Ask the NBA Draft "experts" about this year's NBA Draft and there might be a little bit of a sigh. The going thought is that this year's draft class is not the strongest.
No one is enamoerd or willing to build a franchise around the top prospects such as Ben McLemore, Marcus Smart and Nerlens Noel. They all might end up being very fine players, but they are not franchise builders. So maybe that has something to do with coloring the excitement over this upcoming draft.
Really, this year's NBA Draft is a reflection of the NCAA.
That is what the Draft experts really should be saying when they assess the class of 2013:
"This is a deep class at almost every position," Ed Isaacson of NBA Draft Blog said. "While there isn't that one or two guys who are expected to become top-level players, there are players who are going to make teams better. In the end, that's what the Draft is really about. Figure there are 20 or so teams that aren't in the running for a top name every year. So 2/3 of the league is just focused on improving, and this draft has depth and NBA-ready players to do that."
Ask anyone while they were filing out their brackets and they will tell you that this was one of the most wide open and difficult NCAA Tournaments to figure out. There are numerous teams that could win the national championship and could lay a claim to not only a Number One seed, but the top overall seed in the tournament. Louisville could easily be a 2-seed.
That is how wide open this whole tournament seems to be. It is an exciting time to be a college basketball fan and the drama that will unfold in the next three weeks is going to be thrilling.
And there are a lot of solid players throughout the Tournament field. We know the names at the top of the Draft, but we will learn about players like Kelly Olynyk of Gonzaga, who has not had much NBA buzz but is up for the Naismith Award. We will learn about Patric Young of Florida and whether his offensive game is refining itself for the next level. And players like Saint Mary's Matthew Dellavadova, who has proven even in a game and a half how how good of a passer he is.
It is important to note that few players are going to dramatically change their stock or draft position through one or two or three games in the NCAA Tournament. The national stage sure does not hurt though.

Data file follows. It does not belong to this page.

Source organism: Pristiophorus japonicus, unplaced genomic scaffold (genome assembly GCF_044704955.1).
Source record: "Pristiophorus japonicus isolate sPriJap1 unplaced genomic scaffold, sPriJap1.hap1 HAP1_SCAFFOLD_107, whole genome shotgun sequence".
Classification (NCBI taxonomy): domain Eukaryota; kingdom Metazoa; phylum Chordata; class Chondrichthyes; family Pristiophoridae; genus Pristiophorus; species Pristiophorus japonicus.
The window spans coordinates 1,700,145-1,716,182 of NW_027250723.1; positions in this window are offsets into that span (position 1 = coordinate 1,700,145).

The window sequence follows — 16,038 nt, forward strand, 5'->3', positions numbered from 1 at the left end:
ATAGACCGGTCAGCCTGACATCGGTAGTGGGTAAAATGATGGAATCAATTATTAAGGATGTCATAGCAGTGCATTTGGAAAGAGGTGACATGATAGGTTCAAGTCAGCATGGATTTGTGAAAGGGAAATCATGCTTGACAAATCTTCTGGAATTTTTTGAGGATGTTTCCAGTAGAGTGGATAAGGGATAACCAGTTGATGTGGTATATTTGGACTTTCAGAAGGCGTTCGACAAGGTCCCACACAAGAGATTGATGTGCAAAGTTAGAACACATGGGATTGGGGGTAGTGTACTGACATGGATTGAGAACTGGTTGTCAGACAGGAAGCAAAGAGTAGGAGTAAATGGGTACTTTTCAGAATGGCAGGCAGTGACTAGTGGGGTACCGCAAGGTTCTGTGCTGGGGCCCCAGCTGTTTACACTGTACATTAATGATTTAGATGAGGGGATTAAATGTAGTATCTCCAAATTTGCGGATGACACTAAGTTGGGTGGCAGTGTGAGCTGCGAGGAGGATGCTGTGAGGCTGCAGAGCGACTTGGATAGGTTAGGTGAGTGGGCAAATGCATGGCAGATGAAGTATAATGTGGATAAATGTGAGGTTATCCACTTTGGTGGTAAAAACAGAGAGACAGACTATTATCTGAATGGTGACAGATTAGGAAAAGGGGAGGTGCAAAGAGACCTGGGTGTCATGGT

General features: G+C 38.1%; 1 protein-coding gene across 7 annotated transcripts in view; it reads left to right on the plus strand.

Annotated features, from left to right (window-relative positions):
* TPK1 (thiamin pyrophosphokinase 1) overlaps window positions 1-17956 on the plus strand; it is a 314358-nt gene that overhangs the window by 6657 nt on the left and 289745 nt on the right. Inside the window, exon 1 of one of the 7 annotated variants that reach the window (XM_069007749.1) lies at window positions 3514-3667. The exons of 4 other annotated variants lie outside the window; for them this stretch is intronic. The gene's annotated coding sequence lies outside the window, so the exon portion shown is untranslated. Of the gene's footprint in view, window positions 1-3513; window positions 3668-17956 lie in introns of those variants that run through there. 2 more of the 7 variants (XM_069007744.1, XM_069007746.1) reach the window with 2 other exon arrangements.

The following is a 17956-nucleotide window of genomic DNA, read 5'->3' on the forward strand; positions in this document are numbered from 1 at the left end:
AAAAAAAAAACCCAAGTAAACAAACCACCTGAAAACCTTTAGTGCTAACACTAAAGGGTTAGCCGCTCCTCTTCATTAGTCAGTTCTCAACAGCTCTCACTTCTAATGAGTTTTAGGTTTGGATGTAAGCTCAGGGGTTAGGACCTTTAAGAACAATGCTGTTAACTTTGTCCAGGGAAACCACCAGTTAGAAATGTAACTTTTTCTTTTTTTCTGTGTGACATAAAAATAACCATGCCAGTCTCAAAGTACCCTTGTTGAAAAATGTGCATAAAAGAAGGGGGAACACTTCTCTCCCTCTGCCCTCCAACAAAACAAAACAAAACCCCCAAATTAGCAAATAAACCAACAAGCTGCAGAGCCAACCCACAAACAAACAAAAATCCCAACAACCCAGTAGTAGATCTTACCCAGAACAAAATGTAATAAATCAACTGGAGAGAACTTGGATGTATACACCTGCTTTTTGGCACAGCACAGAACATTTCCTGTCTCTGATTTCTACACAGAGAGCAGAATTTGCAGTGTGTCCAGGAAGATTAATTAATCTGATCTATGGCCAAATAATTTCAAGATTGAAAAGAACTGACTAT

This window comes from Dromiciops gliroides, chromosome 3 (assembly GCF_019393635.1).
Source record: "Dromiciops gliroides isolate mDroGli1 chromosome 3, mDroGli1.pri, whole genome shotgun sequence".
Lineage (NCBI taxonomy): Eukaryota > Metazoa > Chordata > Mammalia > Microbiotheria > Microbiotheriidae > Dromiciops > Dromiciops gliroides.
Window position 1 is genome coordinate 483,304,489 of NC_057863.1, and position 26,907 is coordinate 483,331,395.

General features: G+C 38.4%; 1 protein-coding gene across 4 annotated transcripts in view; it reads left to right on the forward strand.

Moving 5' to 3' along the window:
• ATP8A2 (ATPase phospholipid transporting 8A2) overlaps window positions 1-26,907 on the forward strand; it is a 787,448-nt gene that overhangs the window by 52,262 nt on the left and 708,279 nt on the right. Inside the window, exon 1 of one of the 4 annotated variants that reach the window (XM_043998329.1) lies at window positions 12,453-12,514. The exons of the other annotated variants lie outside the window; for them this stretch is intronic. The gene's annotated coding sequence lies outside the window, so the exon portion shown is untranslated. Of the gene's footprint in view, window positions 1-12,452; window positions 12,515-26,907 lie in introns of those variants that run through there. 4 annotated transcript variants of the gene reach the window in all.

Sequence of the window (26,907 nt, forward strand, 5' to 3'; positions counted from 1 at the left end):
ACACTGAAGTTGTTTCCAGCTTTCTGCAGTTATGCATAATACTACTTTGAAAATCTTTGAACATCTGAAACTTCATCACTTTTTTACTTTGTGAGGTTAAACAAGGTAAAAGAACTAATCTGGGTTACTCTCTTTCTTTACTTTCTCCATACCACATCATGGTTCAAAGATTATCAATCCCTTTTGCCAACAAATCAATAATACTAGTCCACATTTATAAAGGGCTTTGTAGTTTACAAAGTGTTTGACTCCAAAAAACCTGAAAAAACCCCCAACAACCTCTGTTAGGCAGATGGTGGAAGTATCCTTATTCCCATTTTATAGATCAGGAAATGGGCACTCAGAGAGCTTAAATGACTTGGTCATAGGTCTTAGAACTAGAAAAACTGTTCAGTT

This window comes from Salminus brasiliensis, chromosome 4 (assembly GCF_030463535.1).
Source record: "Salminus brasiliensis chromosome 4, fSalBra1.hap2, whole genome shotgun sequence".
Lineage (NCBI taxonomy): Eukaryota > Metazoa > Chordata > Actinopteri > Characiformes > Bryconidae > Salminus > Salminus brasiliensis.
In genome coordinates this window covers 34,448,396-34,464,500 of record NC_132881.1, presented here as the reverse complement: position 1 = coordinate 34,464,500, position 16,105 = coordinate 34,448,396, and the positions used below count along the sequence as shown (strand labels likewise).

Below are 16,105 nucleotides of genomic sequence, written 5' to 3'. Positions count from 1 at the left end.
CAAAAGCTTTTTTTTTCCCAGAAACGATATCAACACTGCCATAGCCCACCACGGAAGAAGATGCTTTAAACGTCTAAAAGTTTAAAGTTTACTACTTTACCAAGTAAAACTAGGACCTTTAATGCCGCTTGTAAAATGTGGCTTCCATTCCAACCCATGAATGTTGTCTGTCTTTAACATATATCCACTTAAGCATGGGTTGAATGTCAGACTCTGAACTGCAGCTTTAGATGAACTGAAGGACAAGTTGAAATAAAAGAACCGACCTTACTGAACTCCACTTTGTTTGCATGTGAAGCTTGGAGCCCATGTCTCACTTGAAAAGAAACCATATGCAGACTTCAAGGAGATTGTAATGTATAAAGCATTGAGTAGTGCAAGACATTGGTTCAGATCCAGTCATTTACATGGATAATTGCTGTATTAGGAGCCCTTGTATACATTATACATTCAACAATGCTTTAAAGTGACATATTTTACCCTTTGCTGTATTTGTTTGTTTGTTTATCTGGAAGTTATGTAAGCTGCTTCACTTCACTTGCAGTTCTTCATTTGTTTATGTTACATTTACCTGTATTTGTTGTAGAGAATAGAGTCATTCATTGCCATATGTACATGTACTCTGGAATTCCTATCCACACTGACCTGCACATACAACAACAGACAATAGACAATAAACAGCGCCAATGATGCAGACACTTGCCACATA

"There really isn't one thing to watch," Isaacson said. "This is a college player's biggest stage, and how he handles it could say a lot about him as player. But, teams are very weary of picking someone who was average all year and then breaks out during the Tournament. Players just need to go out and play their game.
"Again, I hate to say that a quick loss or a deep Tournament run can significantly affect a player's Draft position, but this would apply most to the young players, freshmen and sophomores. Guys like Anthony Bennett, Marcus Smart, Cody Zeller, where there have been clear issues that people have been concerned about, a deep tourney run can help put some people at ease if they show improvement."
For the Magic, this is the first time since 2005 that they are in line for the top overall pick or a top five pick. The last time the Magic did not make the Playoffs, they finished 36-46 and got the 11th pick, taking J.J. Redick. This new Magic management is renewing its emphasis on the draft after the old regime seemed more willing to get rid of picks for veteran players.
The Magic want to build from the ground up.
With that in mind, eyes will be on the top of the Draft, but it will also be everywhere else in the Draft. And that means Orlando has to have its eyes on everyone in the NCAA Tournament (and beyond). For sure, Rob Hennigan and his scouts have done and continue to do their homework.
And we will begin to do ours. I will be back tomorrow with a review of some of the top prospects from Ed Isaacson as the NCAA Tournament hits full swing. Be sure to follow Ed on Twitter @NBADraftBlog.